Geography, SQL Server and Big Updates!

Ran into a situation today where I had the following problem.

A database was given to me that had places (with Geography types in it) but I needed to be able to search based on a “Region”. A region, for this case, would be something like United States, Poland, Canada, etc. I also had a table of these Regions and a place holder in my “Places” table to assign a Place to a Region.

What did I do? I took advantage of these awesome types!

My SQL queries looked like this:

declare @area geography

-- ROUGH USA Border
select @area = geography::STGeomFromText('Polygon((-126.9075399967648 47.68027463274793,
-125.5933469520973 41.87061363994702,
 -124.5566677584721 38.34492930185334,
 -121.622900826232 34.85168794468432,
 -118.3275314955308 32.43508337044441,
 -115.5103796044553 32.19705726589449,
 -113.0654003277932 31.77687371296225,
 -110.9163553600406 31.16613810081651,
 -107.8958428990167 31.21725190814499,
 -105.3582829747764 30.3390488806813,
 -103.6229070416005 28.49450717252408,
 -101.6198812206448 29.23270393932756,
 -100.7263754686541 28.00898678954991,
 -99.49318812859124 26.32947301175079,
 -97.60389066822228 25.60910944803409,
 -96.63744452913633 25.93235911342899,
 -96.66023831081218 27.52354912193902,
 -95.02257544177812 28.59771331453454,
 -93.634596213173 29.23882980485253,
 -92.19747252871773 29.18153225747653,
 -90.40642605344159 28.7293375847932,
 -88.6334266135873 28.88384249687773,
 -87.73643471760506 29.47029719641609,
 -85.87623029108073 29.53341980232942,
 -84.08101685380154 29.52982504860095,
 -83.45417798638813 29.01842045470445,
 -82.38844010677963 24.24859712043354,
 -79.93327843767648 24.20260368451352,
 -79.46386162873068 25.97644839336022,
 -79.41762247493236 27.57497473469773,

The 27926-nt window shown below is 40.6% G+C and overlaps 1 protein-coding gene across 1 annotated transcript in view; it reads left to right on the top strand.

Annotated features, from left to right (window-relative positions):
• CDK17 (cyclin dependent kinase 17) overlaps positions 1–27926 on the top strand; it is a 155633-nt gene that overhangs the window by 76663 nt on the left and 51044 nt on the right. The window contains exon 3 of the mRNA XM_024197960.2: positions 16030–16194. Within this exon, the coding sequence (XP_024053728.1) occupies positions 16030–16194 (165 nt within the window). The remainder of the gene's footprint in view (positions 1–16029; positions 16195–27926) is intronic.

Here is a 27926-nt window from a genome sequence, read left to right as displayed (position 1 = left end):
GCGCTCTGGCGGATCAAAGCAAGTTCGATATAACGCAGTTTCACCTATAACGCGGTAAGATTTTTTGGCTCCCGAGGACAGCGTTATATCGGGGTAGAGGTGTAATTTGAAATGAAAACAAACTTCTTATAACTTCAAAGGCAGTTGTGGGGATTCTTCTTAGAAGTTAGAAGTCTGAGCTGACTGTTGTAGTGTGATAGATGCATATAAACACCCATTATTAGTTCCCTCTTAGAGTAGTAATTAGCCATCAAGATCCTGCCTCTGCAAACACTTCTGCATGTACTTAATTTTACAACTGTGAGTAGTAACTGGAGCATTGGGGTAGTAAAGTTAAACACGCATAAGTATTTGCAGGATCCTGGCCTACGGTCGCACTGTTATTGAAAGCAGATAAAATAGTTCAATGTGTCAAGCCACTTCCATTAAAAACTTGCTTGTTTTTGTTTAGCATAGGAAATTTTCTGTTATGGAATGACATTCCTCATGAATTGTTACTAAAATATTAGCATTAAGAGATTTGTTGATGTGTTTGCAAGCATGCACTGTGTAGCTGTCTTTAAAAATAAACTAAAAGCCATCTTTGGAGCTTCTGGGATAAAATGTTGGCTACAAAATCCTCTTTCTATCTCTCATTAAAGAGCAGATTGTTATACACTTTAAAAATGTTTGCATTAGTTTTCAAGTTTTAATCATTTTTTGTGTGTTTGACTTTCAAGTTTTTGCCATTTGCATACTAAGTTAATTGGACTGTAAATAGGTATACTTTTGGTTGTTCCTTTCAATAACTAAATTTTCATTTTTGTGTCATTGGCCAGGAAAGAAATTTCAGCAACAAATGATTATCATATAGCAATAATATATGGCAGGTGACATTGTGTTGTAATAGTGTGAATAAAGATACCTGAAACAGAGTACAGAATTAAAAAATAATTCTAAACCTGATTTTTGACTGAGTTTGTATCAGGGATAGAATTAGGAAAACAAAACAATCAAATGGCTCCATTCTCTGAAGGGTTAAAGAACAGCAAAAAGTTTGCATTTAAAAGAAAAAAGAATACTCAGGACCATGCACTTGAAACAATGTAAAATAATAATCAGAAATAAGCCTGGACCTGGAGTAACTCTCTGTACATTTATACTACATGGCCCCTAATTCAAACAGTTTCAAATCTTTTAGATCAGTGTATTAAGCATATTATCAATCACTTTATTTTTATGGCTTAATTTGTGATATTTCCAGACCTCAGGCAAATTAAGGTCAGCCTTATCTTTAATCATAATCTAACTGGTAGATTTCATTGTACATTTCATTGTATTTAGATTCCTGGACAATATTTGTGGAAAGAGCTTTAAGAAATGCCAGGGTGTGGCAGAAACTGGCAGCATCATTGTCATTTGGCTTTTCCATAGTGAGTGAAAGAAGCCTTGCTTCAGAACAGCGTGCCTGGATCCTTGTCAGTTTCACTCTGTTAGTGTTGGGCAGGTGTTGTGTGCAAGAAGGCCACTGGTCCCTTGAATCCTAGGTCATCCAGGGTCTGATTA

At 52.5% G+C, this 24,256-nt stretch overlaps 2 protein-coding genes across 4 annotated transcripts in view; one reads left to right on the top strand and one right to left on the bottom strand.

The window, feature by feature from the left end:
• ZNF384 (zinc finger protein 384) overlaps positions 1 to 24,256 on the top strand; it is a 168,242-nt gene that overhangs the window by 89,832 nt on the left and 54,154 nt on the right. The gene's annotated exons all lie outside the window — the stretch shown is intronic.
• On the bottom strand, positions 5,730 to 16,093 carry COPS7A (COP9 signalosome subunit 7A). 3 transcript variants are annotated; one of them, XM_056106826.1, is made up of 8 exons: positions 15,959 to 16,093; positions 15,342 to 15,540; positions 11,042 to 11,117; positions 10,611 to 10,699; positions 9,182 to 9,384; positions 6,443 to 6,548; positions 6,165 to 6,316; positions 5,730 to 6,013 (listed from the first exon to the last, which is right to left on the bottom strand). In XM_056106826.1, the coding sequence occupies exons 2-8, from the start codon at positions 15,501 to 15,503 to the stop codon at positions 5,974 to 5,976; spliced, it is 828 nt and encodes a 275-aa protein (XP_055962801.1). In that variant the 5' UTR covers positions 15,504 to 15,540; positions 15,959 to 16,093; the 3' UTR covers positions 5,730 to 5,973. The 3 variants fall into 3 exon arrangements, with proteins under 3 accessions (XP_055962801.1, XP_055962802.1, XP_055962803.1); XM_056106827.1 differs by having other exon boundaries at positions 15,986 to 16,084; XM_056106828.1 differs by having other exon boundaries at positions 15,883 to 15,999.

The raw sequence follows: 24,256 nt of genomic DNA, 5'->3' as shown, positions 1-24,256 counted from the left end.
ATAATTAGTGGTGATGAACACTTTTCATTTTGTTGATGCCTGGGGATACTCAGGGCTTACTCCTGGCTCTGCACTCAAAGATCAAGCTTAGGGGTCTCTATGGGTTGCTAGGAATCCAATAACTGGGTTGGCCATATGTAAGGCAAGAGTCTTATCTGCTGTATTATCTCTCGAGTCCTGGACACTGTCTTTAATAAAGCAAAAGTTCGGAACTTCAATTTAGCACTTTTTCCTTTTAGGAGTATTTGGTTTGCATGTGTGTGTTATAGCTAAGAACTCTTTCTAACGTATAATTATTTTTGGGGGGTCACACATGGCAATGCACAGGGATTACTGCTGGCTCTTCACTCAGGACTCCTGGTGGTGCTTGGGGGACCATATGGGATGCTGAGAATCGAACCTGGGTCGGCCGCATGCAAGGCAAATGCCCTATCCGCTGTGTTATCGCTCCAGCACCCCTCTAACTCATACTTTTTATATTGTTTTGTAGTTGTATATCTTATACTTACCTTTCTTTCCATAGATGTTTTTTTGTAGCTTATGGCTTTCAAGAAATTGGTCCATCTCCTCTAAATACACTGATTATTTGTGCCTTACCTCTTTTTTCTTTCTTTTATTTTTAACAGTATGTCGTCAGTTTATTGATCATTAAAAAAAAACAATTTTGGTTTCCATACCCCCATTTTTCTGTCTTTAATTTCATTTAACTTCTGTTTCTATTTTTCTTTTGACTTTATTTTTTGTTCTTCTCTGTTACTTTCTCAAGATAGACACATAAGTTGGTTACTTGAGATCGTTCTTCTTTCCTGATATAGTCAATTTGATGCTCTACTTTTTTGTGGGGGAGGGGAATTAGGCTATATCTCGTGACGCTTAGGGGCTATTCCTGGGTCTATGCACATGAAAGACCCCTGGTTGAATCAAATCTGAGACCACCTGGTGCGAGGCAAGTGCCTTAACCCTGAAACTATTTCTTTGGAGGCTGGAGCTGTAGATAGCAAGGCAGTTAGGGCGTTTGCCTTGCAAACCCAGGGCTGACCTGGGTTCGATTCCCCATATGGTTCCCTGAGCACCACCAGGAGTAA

-79.91028751745607 29.10473903971489,
 -80.72068003661178 30.76965704143833,
 -79.97159623672641 32.13755430502794,
 -78.56208210583684 33.05511984133363,
 -77.67426061440897 33.75436948960927,
-75.22615439141757 34.85613954463283,
-74.25971143052236 36.63662366903175,
-73.53523756113569 38.47662633954932,
-72.62489706944318 39.64529717376119,
-69.30794873940781 41.15751725724563,
-68.44618965381588 43.16536523423157,
-67.08150916498779 44.0404291840986,
-66.1853049222763 45.88453459280221,
-66.37599482234019 47.69293757149508,
-70.97725783051568 48.40288239949412,
-73.7478063212333 46.77463218866193,
-76.50777828662675 44.75251441663305,
-78.25661258474381 44.01667413433834,
-80.38458637693319 43.06328850460273,
-81.86159747540829 42.11343964044789,
-81.5698248277223 43.05972264831926,
-81.68301357631532 44.43194956690464,
-82.47213088304741 45.78012745632746,
-83.55860543115054 47.03329808948071,
-87.06682093928856 47.65337611719893,
-89.34057911681968 47.9782542785637,
-91.04822120347217 48.64900196116928,
-94.56095082763974 49.72287463654621,
-96.54901877261908 49.20586850215418,
-126.4638084250994 49.34574515284749,
-126.9075399967648 47.68027463274793 ))', 4326)

UPDATE Place
SET RegionKey = 123 -- USA
WHERE RegionKey IS NULL
AND
@area.STIntersects(PlaceGeography) = 1

This does the following:

  1. Sets up a new variable called @area
  2. Defines that area as a polygon that roughly covers the good ol’ US of A
  3. Then updates my “Place” table with a region code that matches the RegionKey of the Region table with items that intersect (or actually, lie within) the area I defined

Pretty easy but believe it or not I had trouble finding an example like this any where on the interwebs so I thought I’d share.

Happy geographic coding!

SQL Fragmented Index Query

I put together this query on SQL Server 2008 to help me organize the fragmented indexes and thus get me pointed in the right direction for troubleshooting.

SELECT dbps.database_id, dbps.OBJECT_ID, dbps.index_id, sysi.name,
dbps.avg_fragmentation_in_percent
FROM sys.dm_db_index_physical_stats (DB_ID(), NULL, NULL, NULL, NULL) AS dbps
INNER JOIN sys.indexes AS sysi ON dbps.OBJECT_ID = sysi.OBJECT_ID
AND dbps.index_id = sysi.index_id
WHERE dbps.database_id = DB_ID()
AND dbps.index_id > 0
ORDER BY dbps.avg_fragmentation_in_percent DESC
GO

Many of our systems automatically defrag in overnight tasks, but when things stop working, this helps me get systems back up and running.

Using the SQL Server Performance Dashboard Missing Indexes Report

Using the SQL Server Performance Dashboard Missing Indexes Report – Driving The Database Engine – Site Home – MSDN Blogs.

I NEEDED this article today. We are on the hunt for missing indices and we don’t always have access to sql management studio or other tools that should be part of our workbench. The query in this article fit the bill perfectly. Thanks!!